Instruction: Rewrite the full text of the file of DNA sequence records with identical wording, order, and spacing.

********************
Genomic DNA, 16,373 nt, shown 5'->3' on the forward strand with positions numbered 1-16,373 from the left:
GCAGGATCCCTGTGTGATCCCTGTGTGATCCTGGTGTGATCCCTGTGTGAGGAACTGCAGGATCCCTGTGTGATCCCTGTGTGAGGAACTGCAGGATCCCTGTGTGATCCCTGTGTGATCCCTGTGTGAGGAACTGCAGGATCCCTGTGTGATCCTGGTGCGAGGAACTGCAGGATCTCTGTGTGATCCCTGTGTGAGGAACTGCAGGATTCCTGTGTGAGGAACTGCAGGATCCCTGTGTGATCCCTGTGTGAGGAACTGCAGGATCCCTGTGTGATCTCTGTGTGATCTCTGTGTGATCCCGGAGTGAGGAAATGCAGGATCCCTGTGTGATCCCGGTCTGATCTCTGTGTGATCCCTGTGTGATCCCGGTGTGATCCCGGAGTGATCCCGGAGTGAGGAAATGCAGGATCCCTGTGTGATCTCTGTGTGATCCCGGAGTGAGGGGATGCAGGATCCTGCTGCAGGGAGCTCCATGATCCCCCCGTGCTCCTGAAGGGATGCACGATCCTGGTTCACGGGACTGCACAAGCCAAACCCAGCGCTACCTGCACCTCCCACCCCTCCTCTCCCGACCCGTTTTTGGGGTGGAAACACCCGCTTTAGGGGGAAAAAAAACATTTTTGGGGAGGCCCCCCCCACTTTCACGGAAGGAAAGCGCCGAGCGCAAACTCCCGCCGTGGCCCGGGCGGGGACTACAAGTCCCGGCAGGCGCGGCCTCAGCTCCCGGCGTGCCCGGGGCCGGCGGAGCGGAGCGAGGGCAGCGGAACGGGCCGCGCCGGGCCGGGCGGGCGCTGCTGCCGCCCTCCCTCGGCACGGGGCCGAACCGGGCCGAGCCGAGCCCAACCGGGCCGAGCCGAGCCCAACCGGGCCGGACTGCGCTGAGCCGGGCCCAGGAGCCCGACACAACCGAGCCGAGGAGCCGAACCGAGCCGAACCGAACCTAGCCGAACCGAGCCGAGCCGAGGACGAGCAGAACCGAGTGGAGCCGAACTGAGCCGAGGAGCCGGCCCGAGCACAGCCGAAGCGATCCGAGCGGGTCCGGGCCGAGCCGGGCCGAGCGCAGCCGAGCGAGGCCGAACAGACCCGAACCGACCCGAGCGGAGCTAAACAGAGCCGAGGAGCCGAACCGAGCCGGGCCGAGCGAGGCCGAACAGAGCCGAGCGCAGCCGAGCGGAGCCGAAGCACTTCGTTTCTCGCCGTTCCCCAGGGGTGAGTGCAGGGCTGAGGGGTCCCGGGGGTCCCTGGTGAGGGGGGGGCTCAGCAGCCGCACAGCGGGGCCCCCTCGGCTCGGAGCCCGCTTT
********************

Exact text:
Genomic DNA, 16,373 nt, shown 5'->3' on the forward strand with positions numbered 1-16,373 from the left:
GCAGGATCCCTGTGTGATCCCTGTGTGATCCTGGTGTGATCCCTGTGTGAGGAACTGCAGGATCCCTGTGTGATCCCTGTGTGAGGAACTGCAGGATCCCTGTGTGATCCCTGTGTGATCCCTGTGTGAGGAACTGCAGGATCCCTGTGTGATCCTGGTGCGAGGAACTGCAGGATCTCTGTGTGATCCCTGTGTGAGGAACTGCAGGATTCCTGTGTGAGGAACTGCAGGATCCCTGTGTGATCCCTGTGTGAGGAACTGCAGGATCCCTGTGTGATCTCTGTGTGATCTCTGTGTGATCCCGGAGTGAGGAAATGCAGGATCCCTGTGTGATCCCGGTCTGATCTCTGTGTGATCCCTGTGTGATCCCGGTGTGATCCCGGAGTGATCCCGGAGTGAGGAAATGCAGGATCCCTGTGTGATCTCTGTGTGATCCCGGAGTGAGGGGATGCAGGATCCTGCTGCAGGGAGCTCCATGATCCCCCCGTGCTCCTGAAGGGATGCACGATCCTGGTTCACGGGACTGCACAAGCCAAACCCAGCGCTACCTGCACCTCCCACCCCTCCTCTCCCGACCCGTTTTTGGGGTGGAAACACCCGCTTTAGGGGGAAAAAAAACATTTTTGGGGAGGCCCCCCCCACTTTCACGGAAGGAAAGCGCCGAGCGCAAACTCCCGCCGTGGCCCGGGCGGGGACTACAAGTCCCGGCAGGCGCGGCCTCAGCTCCCGGCGTGCCCGGGGCCGGCGGAGCGGAGCGAGGGCAGCGGAACGGGCCGCGCCGGGCCGGGCGGGCGCTGCTGCCGCCCTCCCTCGGCACGGGGCCGAACCGGGCCGAGCCGAGCCCAACCGGGCCGAGCCGAGCCCAACCGGGCCGGACTGCGCTGAGCCGGGCCCAGGAGCCCGACACAACCGAGCCGAGGAGCCGAACCGAGCCGAACCGAACCTAGCCGAACCGAGCCGAGCCGAGGACGAGCAGAACCGAGTGGAGCCGAACTGAGCCGAGGAGCCGGCCCGAGCACAGCCGAAGCGATCCGAGCGGGTCCGGGCCGAGCCGGGCCGAGCGCAGCCGAGCGAGGCCGAACAGACCCGAACCGACCCGAGCGGAGCTAAACAGAGCCGAGGAGCCGAACCGAGCCGGGCCGAGCGAGGCCGAACAGAGCCGAGCGCAGCCGAGCGGAGCCGAAGCACTTCGTTTCTCGCCGTTCCCCAGGGGTGAGTGCAGGGCTGAGGGGTCCCGGGGGTCCCTGGTGAGGGGGGGGCTCAGCAGCCGCACAGCGGGGCCCCCTCGGCTCGGAGCCCGCTTT